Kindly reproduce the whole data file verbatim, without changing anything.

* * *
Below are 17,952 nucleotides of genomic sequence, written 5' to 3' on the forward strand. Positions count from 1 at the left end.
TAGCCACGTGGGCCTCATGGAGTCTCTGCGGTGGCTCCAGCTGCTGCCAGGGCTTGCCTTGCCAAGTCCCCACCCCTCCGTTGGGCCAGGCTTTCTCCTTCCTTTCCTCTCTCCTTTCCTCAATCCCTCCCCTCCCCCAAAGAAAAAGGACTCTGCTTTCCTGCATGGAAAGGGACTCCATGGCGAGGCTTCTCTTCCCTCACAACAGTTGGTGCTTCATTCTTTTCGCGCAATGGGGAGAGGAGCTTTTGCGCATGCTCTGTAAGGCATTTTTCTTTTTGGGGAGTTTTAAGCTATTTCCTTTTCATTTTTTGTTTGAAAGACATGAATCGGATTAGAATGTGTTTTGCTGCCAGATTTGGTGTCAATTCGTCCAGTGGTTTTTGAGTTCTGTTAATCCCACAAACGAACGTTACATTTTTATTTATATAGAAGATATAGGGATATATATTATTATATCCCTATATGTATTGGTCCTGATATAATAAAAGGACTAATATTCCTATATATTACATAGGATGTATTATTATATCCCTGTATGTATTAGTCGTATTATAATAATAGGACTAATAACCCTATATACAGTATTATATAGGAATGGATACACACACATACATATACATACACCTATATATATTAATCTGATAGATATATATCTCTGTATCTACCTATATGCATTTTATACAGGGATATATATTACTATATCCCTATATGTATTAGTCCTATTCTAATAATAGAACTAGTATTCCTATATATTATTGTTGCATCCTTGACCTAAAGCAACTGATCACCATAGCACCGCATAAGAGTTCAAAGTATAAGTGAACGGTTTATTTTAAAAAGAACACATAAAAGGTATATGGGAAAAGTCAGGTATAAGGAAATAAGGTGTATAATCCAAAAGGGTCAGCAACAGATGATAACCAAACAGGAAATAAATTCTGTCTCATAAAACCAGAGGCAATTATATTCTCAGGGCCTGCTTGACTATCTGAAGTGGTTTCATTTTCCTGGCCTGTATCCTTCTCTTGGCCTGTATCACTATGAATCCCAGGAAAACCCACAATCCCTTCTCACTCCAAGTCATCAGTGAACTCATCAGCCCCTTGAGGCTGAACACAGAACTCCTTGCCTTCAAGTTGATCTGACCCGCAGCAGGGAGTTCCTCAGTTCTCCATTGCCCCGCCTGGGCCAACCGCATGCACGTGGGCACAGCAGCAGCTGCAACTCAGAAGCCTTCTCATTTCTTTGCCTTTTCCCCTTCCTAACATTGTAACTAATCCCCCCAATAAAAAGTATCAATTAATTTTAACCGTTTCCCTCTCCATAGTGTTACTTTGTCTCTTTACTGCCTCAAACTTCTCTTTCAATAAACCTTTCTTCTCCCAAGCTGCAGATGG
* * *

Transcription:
Below are 17,952 nucleotides of genomic sequence, written 5' to 3' on the forward strand. Positions count from 1 at the left end.
TAGCCACGTGGGCCTCATGGAGTCTCTGCGGTGGCTCCAGCTGCTGCCAGGGCTTGCCTTGCCAAGTCCCCACCCCTCCGTTGGGCCAGGCTTTCTCCTTCCTTTCCTCTCTCCTTTCCTCAATCCCTCCCCTCCCCCAAAGAAAAAGGACTCTGCTTTCCTGCATGGAAAGGGACTCCATGGCGAGGCTTCTCTTCCCTCACAACAGTTGGTGCTTCATTCTTTTCGCGCAATGGGGAGAGGAGCTTTTGCGCATGCTCTGTAAGGCATTTTTCTTTTTGGGGAGTTTTAAGCTATTTCCTTTTCATTTTTTGTTTGAAAGACATGAATCGGATTAGAATGTGTTTTGCTGCCAGATTTGGTGTCAATTCGTCCAGTGGTTTTTGAGTTCTGTTAATCCCACAAACGAACGTTACATTTTTATTTATATAGAAGATATAGGGATATATATTATTATATCCCTATATGTATTGGTCCTGATATAATAAAAGGACTAATATTCCTATATATTACATAGGATGTATTATTATATCCCTGTATGTATTAGTCGTATTATAATAATAGGACTAATAACCCTATATACAGTATTATATAGGAATGGATACACACACATACATATACATACACCTATATATATTAATCTGATAGATATATATCTCTGTATCTACCTATATGCATTTTATACAGGGATATATATTACTATATCCCTATATGTATTAGTCCTATTCTAATAATAGAACTAGTATTCCTATATATTATTGTTGCATCCTTGACCTAAAGCAACTGATCACCATAGCACCGCATAAGAGTTCAAAGTATAAGTGAACGGTTTATTTTAAAAAGAACACATAAAAGGTATATGGGAAAAGTCAGGTATAAGGAAATAAGGTGTATAATCCAAAAGGGTCAGCAACAGATGATAACCAAACAGGAAATAAATTCTGTCTCATAAAACCAGAGGCAATTATATTCTCAGGGCCTGCTTGACTATCTGAAGTGGTTTCATTTTCCTGGCCTGTATCCTTCTCTTGGCCTGTATCACTATGAATCCCAGGAAAACCCACAATCCCTTCTCACTCCAAGTCATCAGTGAACTCATCAGCCCCTTGAGGCTGAACACAGAACTCCTTGCCTTCAAGTTGATCTGACCCGCAGCAGGGAGTTCCTCAGTTCTCCATTGCCCCGCCTGGGCCAACCGCATGCACGTGGGCACAGCAGCAGCTGCAACTCAGAAGCCTTCTCATTTCTTTGCCTTTTCCCCTTCCTAACATTGTAACTAATCCCCCCAATAAAAAGTATCAATTAATTTTAACCGTTTCCCTCTCCATAGTGTTACTTTGTCTCTTTACTGCCTCAAACTTCTCTTTCAATAAACCTTTCTTCTCCCAAGCTGCAGATGG